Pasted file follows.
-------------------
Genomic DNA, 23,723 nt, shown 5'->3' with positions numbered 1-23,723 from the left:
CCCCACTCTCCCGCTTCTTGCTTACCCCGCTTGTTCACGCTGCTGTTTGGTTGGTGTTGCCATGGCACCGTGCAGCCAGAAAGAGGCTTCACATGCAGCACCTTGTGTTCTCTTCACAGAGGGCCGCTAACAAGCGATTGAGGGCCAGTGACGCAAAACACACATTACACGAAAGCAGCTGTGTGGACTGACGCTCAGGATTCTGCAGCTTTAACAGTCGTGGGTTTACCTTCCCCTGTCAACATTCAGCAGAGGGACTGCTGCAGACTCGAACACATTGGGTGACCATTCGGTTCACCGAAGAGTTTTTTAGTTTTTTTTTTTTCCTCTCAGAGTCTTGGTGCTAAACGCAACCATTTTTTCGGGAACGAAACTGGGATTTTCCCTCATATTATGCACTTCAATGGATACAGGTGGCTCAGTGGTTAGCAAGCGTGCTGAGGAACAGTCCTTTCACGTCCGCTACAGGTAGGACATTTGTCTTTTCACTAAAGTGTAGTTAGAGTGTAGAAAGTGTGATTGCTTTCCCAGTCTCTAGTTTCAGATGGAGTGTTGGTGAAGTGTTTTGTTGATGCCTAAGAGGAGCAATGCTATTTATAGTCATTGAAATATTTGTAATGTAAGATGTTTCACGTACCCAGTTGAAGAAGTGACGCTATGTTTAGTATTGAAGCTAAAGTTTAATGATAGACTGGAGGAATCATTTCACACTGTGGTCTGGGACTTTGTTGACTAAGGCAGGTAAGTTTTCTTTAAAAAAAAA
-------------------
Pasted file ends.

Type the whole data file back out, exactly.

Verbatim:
Genomic DNA, 23,723 nt, shown 5'->3' with positions numbered 1-23,723 from the left:
CCCCACTCTCCCGCTTCTTGCTTACCCCGCTTGTTCACGCTGCTGTTTGGTTGGTGTTGCCATGGCACCGTGCAGCCAGAAAGAGGCTTCACATGCAGCACCTTGTGTTCTCTTCACAGAGGGCCGCTAACAAGCGATTGAGGGCCAGTGACGCAAAACACACATTACACGAAAGCAGCTGTGTGGACTGACGCTCAGGATTCTGCAGCTTTAACAGTCGTGGGTTTACCTTCCCCTGTCAACATTCAGCAGAGGGACTGCTGCAGACTCGAACACATTGGGTGACCATTCGGTTCACCGAAGAGTTTTTTAGTTTTTTTTTTTTCCTCTCAGAGTCTTGGTGCTAAACGCAACCATTTTTTCGGGAACGAAACTGGGATTTTCCCTCATATTATGCACTTCAATGGATACAGGTGGCTCAGTGGTTAGCAAGCGTGCTGAGGAACAGTCCTTTCACGTCCGCTACAGGTAGGACATTTGTCTTTTCACTAAAGTGTAGTTAGAGTGTAGAAAGTGTGATTGCTTTCCCAGTCTCTAGTTTCAGATGGAGTGTTGGTGAAGTGTTTTGTTGATGCCTAAGAGGAGCAATGCTATTTATAGTCATTGAAATATTTGTAATGTAAGATGTTTCACGTACCCAGTTGAAGAAGTGACGCTATGTTTAGTATTGAAGCTAAAGTTTAATGATAGACTGGAGGAATCATTTCACACTGTGGTCTGGGACTTTGTTGACTAAGGCAGGTAAGTTTTCTTTAAAAAAAAA